4. Eight months of field trials on selected land use policy issues requiring cross-departmental working, stakeholder engagement and the sourcing of science advice. Defra staff will decide which methods they want to use, in what order, and how. The student will evaluate the uses, collecting data through 30 recorded interviews with Defra staff and questionnaires filled in by stakeholders involved in using the methods. Any methods that are not used or are quickly abandoned will be discussed in the interviews so the reasons can be discovered. Data analysis will examine the use of the methodology and methods in relation to the purposes being pursued, the outcomes attained (including perceptions of the systemic qualities of the policy advice generated), and the context that facilitated or impeded use. Final refinements of the methods will be made before the student writes up for publication and examination.
  5. One year of writing up. In addition to producing a thesis, the student will be expected to take the lead in writing a Defra policy report and 2 journal papers.

Impact

The research will have three forms of impact: enhanced policy making on the land use issues tackled during the field trials; continued use of the systems methodology and methods by Defra after the research; and uptake by other government ministries, with systems thinkers in the UK Cabinet Office acting as a pathway to impact, as one of their roles is to improve cross-departmental collaboration.

Supervision

Dr Dan McGonigle (Head of the Systems Research Programme, Chief Scientific Adviser’s Office, Defra) will co-supervise the student with Prof Gerald Midgley and Dr Amanda Gregory (Centre for Systems Studies and Energy and Environment Institute, University of Hull).

Co-Sponsorship of the CASE Award by Defra

Defra will pay £3,500 over the course of the 3.5-year studentship to enhance the student’s training grant, and will also pay all travel and subsistence costs of the student when visiting Defra’s offices. If face-to-face working has resumed when the fieldwork commences (Autumn 2022), the research will require the student to live in or near London during the fieldwork period to facilitate regular access to Defra’s London office and keep travel expenses at a reasonable level. If covid-19 is still preventing face-to-face working in Defra, then engagements with policy makers will be through video conferencing, and the systems methodology and methods to be developed will use IT-mediated, collaborative tools.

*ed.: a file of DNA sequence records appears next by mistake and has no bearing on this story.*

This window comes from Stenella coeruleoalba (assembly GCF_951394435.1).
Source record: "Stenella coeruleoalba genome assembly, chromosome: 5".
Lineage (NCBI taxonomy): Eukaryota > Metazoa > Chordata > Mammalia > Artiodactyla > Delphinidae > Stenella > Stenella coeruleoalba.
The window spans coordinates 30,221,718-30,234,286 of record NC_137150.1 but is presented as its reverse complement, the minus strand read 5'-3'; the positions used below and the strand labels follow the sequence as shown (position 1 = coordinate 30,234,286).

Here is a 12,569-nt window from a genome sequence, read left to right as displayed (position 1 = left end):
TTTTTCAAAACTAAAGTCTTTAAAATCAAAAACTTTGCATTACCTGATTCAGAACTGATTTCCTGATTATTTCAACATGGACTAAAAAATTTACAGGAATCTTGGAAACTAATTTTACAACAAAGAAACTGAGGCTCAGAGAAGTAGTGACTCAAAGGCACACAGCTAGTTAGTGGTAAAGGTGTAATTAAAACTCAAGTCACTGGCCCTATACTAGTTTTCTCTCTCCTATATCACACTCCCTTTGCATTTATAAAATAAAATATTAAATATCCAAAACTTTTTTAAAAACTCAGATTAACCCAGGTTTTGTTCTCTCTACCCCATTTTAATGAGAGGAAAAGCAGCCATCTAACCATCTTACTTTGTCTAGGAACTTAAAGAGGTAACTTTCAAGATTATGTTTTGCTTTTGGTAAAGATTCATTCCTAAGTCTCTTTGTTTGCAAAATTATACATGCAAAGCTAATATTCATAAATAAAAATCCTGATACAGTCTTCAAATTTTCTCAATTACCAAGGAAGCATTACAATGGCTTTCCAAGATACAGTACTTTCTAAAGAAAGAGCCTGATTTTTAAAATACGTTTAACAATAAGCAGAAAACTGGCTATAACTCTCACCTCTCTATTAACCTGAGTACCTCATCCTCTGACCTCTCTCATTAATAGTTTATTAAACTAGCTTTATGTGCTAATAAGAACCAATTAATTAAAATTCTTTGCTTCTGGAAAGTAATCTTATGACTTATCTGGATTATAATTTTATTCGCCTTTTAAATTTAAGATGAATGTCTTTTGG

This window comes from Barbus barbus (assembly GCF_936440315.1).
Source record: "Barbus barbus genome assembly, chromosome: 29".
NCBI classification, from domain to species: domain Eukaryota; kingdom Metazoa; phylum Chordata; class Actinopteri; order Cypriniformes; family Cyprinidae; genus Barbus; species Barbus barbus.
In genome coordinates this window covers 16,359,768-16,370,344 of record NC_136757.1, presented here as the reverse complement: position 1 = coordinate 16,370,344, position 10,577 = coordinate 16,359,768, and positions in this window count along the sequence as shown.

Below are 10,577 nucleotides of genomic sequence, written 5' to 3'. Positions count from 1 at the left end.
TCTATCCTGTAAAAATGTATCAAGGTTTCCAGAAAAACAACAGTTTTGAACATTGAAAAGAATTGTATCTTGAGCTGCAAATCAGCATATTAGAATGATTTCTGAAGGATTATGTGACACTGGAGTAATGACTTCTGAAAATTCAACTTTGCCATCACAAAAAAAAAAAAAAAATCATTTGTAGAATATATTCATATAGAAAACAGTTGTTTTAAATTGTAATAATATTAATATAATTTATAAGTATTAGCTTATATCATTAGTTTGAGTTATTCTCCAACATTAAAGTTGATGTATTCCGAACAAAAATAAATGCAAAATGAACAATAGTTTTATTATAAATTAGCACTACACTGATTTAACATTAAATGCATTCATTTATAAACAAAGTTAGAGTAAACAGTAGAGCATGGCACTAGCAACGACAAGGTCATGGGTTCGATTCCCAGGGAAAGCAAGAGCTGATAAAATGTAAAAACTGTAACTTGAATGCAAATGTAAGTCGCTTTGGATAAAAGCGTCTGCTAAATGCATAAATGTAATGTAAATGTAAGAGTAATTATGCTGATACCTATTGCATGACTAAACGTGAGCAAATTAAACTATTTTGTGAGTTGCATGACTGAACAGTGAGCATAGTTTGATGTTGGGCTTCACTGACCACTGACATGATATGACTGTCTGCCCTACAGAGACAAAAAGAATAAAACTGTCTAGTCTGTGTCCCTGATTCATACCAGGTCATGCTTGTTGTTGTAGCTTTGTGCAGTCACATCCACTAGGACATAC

Defra will host the student for 18 months during the studentship. ‘Hosting’ in this case means having access to a desk in Defra’s London office (or online meetings with policy makers if covid-19 is still an issue); sitting in relevant policy and science meetings to do participant observation; having access to interviewees in Defra; being given introductions to stakeholders; participating in meetings and workshops with Defra staff; being able to observe Defra-initiated trials of the new systems methods; and being able to collect evaluation data (e.g., stakeholders in workshops filling in questionnaires afterwards, and staff being interviewed).

Studying at the University of Hull

The closing date for applications is 5 January 2021, and interviews of short-listed candidates will be held between 22-25 February. The studentship will start in Autumn 2021. In addition to being a member of the NERC Panorama DTP and the Energy and Environment Institute at the University of Hull, the student will join the Centre for Systems Studies in the Faculty of Business, Law and Politics. Prof Gerald Midgley and Dr Amanda Gregory (the supervisors) are Co-Directors of this Centre, which is internationally renowned for its cutting-edge research in systems thinking and practice: https://www.hull.ac.uk/work-with-us/research/groups/centre-for-systems-studies   The Centre for Systems Studies offers a specialist PhD in Systems Science, and the student will be able to use the PhD study rooms in the Faculty, Doctoral College and Library. The University of Hull library hosts one of the most extensive collections of books and journals on systems thinking anywhere in the world.